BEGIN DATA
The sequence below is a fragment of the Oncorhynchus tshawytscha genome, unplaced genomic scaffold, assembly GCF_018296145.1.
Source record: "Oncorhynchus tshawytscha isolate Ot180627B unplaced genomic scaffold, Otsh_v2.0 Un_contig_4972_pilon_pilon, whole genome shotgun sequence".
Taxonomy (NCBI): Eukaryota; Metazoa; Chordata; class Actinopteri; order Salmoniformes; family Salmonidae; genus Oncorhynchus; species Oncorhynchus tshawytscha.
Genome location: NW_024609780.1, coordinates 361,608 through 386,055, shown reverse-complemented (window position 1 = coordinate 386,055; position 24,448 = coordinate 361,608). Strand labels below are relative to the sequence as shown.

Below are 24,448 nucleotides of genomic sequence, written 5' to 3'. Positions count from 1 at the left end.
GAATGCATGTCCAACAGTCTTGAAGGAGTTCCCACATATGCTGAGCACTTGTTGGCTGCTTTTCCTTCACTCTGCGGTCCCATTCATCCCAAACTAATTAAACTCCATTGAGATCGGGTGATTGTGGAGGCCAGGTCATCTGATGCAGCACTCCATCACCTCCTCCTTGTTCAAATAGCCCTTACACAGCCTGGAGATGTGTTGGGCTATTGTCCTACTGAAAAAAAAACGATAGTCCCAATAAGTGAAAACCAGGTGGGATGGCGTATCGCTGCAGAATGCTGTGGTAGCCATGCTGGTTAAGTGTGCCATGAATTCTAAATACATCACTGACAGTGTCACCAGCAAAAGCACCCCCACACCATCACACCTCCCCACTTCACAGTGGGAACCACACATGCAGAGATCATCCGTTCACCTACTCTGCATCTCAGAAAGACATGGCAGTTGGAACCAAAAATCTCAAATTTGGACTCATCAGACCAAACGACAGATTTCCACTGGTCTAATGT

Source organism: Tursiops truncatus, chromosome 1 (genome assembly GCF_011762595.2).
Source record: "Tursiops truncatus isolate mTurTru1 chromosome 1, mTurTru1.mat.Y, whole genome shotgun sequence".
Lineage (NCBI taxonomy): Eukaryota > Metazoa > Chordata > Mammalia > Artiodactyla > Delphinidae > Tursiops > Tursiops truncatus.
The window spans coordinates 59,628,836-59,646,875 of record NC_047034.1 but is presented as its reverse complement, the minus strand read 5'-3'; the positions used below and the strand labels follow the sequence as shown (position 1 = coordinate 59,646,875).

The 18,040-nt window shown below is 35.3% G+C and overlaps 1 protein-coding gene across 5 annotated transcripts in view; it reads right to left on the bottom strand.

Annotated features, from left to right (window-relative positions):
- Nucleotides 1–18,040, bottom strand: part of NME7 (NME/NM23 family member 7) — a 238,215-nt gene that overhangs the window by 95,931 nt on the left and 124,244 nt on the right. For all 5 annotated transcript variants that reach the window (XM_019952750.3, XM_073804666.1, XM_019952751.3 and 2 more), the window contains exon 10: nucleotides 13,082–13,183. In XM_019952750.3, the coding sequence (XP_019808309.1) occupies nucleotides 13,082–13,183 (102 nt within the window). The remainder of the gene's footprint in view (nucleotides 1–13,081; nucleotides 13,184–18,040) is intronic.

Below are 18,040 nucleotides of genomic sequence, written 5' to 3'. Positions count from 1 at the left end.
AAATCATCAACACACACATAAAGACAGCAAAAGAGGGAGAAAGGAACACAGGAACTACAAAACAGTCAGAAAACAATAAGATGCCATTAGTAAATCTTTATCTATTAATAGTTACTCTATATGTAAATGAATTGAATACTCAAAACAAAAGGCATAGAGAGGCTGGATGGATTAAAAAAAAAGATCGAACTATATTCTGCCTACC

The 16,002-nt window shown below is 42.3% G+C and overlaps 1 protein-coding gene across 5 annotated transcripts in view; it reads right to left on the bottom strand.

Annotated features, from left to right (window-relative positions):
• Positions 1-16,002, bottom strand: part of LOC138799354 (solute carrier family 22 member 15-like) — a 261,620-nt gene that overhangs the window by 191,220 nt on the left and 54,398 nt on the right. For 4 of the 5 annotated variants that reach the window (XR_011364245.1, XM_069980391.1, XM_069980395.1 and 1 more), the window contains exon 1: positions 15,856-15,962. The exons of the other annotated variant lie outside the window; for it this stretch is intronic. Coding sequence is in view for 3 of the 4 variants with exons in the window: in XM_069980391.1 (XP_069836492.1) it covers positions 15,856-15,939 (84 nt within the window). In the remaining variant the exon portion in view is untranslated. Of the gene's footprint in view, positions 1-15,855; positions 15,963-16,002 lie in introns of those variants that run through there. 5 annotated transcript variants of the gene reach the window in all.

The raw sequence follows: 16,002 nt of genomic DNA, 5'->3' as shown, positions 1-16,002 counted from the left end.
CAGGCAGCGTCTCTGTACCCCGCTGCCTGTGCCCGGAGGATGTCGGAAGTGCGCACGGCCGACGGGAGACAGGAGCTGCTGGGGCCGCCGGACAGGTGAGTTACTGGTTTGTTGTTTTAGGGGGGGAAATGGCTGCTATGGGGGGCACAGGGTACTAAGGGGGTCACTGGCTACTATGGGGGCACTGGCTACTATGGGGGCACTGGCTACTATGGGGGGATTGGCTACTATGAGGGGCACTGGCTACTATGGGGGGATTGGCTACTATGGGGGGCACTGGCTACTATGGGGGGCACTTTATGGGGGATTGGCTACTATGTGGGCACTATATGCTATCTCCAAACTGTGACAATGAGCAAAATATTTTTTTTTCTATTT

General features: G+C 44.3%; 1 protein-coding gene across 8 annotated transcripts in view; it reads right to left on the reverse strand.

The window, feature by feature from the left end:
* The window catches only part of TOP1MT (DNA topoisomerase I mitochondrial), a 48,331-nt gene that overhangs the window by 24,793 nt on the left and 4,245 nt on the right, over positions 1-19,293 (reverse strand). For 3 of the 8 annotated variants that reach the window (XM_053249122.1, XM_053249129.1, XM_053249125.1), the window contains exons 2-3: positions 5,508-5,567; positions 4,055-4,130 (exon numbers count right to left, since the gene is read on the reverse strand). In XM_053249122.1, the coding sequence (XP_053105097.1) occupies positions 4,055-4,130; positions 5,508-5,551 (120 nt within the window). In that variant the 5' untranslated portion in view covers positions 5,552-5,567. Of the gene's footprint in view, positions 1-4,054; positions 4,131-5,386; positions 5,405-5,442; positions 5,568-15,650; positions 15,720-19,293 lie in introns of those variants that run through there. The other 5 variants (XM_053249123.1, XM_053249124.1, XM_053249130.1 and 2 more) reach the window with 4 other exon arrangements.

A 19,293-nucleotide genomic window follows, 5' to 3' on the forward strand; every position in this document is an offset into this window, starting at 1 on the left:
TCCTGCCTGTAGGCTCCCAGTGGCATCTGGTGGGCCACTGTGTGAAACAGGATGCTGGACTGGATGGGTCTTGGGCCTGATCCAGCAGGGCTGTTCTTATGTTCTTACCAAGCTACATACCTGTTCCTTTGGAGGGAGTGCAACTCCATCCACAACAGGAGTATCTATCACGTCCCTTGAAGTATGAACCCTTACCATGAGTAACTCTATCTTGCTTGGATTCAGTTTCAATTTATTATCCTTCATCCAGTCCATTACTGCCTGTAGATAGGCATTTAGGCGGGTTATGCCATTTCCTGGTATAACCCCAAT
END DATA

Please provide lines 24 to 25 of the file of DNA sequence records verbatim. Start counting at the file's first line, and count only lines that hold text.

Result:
A 19,293-nucleotide genomic window follows, 5' to 3' on the forward strand; every position in this document is an offset into this window, starting at 1 on the left:
TCCTGCCTGTAGGCTCCCAGTGGCATCTGGTGGGCCACTGTGTGAAACAGGATGCTGGACTGGATGGGTCTTGGGCCTGATCCAGCAGGGCTGTTCTTATGTTCTTACCAAGCTACATACCTGTTCCTTTGGAGGGAGTGCAACTCCATCCACAACAGGAGTATCTATCACGTCCCTTGAAGTATGAACCCTTACCATGAGTAACTCTATCTTGCTTGGATTCAGTTTCAATTTATTATCCTTCATCCAGTCCATTACTGCCTGTAGATAGGCATTTAGGCGGGTTATGCCATTTCCTGGTATAACCCCAAT